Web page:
The Naval Research Laboratory (NRL) has pioneered and advanced a technique in controlling flow at the micro-scale: NRL sheath flow.
It uses one or more shapes (grooves, chevrons, et cetera) placed in the top and bottom of the channel. The shapes direct the sheath fluid around the core stream, separate the core stream from the walls of the channel and sculpt material distribution (Fig.1).
The high flow rate of the sheath fluid compared to the sample stream focuses the sample into a very narrow-diameter core that is exposed to the wider laser beams in the interrogation region of the cytometer (Fig.2). This revolutionary system uses static geometric features to sculpt material distributions. The system utilizes a core stream and one or more sheath streams that are introduced into a single channel.
An exemplary device (depicted in Fig. 3) was used to demonstrate multiplexed detection of bacteria and toxins using fluorescent coded microspheres. Anti-body-coated microspheres bound biothreat targets in a sandwich immunoassay format. The MFC focused the microspheres in three dimensions within the laser interrogation regions using the passive groove structure. Optical analysis at four different wavelengths identified the coded microspheres and quantified target bound by the presence of phycoerythrin tracer. The multiplexed assays in the MFC had performance approaching that of a commercial benchtop unit.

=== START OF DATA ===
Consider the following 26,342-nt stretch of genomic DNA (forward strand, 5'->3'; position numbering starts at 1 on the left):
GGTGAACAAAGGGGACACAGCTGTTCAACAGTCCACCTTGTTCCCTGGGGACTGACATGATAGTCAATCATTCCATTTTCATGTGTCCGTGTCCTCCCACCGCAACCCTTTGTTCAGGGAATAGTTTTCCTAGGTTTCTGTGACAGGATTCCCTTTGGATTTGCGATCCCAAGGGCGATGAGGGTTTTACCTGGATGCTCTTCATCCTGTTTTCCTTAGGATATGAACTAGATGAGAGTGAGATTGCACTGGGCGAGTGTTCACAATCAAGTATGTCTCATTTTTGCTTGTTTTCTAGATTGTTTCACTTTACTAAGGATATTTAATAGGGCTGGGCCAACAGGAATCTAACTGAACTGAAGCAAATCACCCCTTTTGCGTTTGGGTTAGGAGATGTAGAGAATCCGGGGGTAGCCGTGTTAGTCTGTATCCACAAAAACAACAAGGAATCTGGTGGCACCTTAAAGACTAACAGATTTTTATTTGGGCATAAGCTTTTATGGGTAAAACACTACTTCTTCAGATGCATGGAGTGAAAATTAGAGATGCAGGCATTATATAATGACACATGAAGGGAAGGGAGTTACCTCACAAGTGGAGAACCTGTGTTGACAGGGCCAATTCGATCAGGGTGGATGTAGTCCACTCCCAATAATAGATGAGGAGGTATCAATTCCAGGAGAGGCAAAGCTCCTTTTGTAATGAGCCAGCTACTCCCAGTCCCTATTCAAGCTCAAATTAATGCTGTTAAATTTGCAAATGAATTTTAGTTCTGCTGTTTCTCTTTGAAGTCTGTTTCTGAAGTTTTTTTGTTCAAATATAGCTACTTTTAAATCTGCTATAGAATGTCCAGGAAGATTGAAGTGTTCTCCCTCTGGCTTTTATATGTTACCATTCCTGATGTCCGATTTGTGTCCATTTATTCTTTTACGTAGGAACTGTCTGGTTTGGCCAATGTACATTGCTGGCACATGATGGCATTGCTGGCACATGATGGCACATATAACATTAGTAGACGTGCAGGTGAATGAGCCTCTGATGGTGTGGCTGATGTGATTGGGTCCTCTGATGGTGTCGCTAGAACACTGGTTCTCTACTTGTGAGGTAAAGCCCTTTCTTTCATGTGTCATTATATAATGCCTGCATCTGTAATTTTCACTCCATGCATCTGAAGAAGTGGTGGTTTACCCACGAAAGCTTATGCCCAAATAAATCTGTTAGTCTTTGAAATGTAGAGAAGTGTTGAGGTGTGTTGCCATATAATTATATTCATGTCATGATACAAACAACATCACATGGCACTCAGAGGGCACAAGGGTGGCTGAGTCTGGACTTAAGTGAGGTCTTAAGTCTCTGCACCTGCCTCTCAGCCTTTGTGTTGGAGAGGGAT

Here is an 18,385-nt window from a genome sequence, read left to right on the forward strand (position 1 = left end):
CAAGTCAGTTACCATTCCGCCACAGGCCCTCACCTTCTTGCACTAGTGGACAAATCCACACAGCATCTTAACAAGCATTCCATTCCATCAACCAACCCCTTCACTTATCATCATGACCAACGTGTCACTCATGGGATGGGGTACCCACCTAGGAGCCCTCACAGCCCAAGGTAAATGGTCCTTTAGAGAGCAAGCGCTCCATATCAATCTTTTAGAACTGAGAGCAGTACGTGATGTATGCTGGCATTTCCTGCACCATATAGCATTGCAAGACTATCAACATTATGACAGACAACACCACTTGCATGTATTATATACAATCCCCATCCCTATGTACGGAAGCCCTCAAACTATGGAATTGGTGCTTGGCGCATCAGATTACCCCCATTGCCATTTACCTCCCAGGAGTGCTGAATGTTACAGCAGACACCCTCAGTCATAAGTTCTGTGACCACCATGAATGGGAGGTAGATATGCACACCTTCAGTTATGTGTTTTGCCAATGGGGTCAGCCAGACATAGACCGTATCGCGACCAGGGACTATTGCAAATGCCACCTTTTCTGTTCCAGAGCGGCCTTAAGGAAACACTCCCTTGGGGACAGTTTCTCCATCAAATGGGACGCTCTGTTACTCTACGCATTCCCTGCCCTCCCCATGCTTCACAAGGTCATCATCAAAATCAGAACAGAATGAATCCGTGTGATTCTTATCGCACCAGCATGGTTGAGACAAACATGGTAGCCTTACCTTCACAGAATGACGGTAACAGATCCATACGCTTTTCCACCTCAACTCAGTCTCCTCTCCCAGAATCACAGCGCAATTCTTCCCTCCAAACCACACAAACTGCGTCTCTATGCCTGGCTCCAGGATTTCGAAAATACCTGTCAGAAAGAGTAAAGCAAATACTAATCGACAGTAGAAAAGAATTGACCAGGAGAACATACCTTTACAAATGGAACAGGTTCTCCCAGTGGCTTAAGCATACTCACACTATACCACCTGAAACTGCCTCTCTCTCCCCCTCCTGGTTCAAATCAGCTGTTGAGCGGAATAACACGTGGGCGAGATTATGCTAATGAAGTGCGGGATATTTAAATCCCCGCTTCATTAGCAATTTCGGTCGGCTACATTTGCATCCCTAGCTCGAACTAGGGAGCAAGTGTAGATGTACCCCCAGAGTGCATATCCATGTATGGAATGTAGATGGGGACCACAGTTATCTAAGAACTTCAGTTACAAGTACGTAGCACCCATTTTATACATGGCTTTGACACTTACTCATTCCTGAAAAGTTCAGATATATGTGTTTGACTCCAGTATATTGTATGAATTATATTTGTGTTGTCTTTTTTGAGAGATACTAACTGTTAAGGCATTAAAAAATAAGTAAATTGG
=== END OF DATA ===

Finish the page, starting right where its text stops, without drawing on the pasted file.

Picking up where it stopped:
Combining NRL sheath flow designs and integrated waveguides for optical interrogation, NRL has built MFCs for various analytes addressing problems in environmental monitoring to those with clinical interests. One unit characterized and discriminated between populations of phytoplankton and was deployed in an unmanned vehicle. Sheath fluids in NRL MFCs can be recaptured and reused.
- Much more design flexibility & simplicity compared to traditional sheath flow
- Very compact and robust
- Potential risk of clogging is minimized
- Performance approaches commercial benchtops
- Portfolio of microfluidic sensors and peer-reviewed papers
- US Patent 8,361,413 and a suite of related patents available for license
- Potential collaboration with NRL researchers